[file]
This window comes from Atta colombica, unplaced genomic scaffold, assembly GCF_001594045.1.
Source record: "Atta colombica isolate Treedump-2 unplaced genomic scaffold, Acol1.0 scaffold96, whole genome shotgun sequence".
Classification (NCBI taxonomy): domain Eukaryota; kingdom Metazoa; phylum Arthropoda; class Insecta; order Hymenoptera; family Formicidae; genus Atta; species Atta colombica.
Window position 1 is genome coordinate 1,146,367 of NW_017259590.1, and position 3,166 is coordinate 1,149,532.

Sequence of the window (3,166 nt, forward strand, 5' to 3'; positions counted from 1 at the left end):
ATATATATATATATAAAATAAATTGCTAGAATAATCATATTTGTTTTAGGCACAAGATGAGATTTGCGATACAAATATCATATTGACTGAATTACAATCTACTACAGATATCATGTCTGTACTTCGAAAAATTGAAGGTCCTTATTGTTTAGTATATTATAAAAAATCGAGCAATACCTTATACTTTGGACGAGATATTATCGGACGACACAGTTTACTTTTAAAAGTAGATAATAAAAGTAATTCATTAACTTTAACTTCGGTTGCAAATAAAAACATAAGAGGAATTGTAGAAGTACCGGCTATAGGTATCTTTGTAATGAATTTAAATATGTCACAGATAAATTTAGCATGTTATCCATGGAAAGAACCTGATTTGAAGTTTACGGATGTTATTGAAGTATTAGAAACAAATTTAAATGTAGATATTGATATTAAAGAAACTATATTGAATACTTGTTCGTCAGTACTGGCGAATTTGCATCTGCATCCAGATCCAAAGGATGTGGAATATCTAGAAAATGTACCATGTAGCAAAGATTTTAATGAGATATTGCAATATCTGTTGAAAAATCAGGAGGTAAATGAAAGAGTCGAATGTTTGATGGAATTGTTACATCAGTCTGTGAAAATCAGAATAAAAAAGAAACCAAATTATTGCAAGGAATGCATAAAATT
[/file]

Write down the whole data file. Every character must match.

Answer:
This window comes from Atta colombica, unplaced genomic scaffold, assembly GCF_001594045.1.
Source record: "Atta colombica isolate Treedump-2 unplaced genomic scaffold, Acol1.0 scaffold96, whole genome shotgun sequence".
Classification (NCBI taxonomy): domain Eukaryota; kingdom Metazoa; phylum Arthropoda; class Insecta; order Hymenoptera; family Formicidae; genus Atta; species Atta colombica.
Window position 1 is genome coordinate 1,146,367 of NW_017259590.1, and position 3,166 is coordinate 1,149,532.

Sequence of the window (3,166 nt, forward strand, 5' to 3'; positions counted from 1 at the left end):
ATATATATATATATAAAATAAATTGCTAGAATAATCATATTTGTTTTAGGCACAAGATGAGATTTGCGATACAAATATCATATTGACTGAATTACAATCTACTACAGATATCATGTCTGTACTTCGAAAAATTGAAGGTCCTTATTGTTTAGTATATTATAAAAAATCGAGCAATACCTTATACTTTGGACGAGATATTATCGGACGACACAGTTTACTTTTAAAAGTAGATAATAAAAGTAATTCATTAACTTTAACTTCGGTTGCAAATAAAAACATAAGAGGAATTGTAGAAGTACCGGCTATAGGTATCTTTGTAATGAATTTAAATATGTCACAGATAAATTTAGCATGTTATCCATGGAAAGAACCTGATTTGAAGTTTACGGATGTTATTGAAGTATTAGAAACAAATTTAAATGTAGATATTGATATTAAAGAAACTATATTGAATACTTGTTCGTCAGTACTGGCGAATTTGCATCTGCATCCAGATCCAAAGGATGTGGAATATCTAGAAAATGTACCATGTAGCAAAGATTTTAATGAGATATTGCAATATCTGTTGAAAAATCAGGAGGTAAATGAAAGAGTCGAATGTTTGATGGAATTGTTACATCAGTCTGTGAAAATCAGAATAAAAAAGAAACCAAATTATTGCAAGGAATGCATAAAATT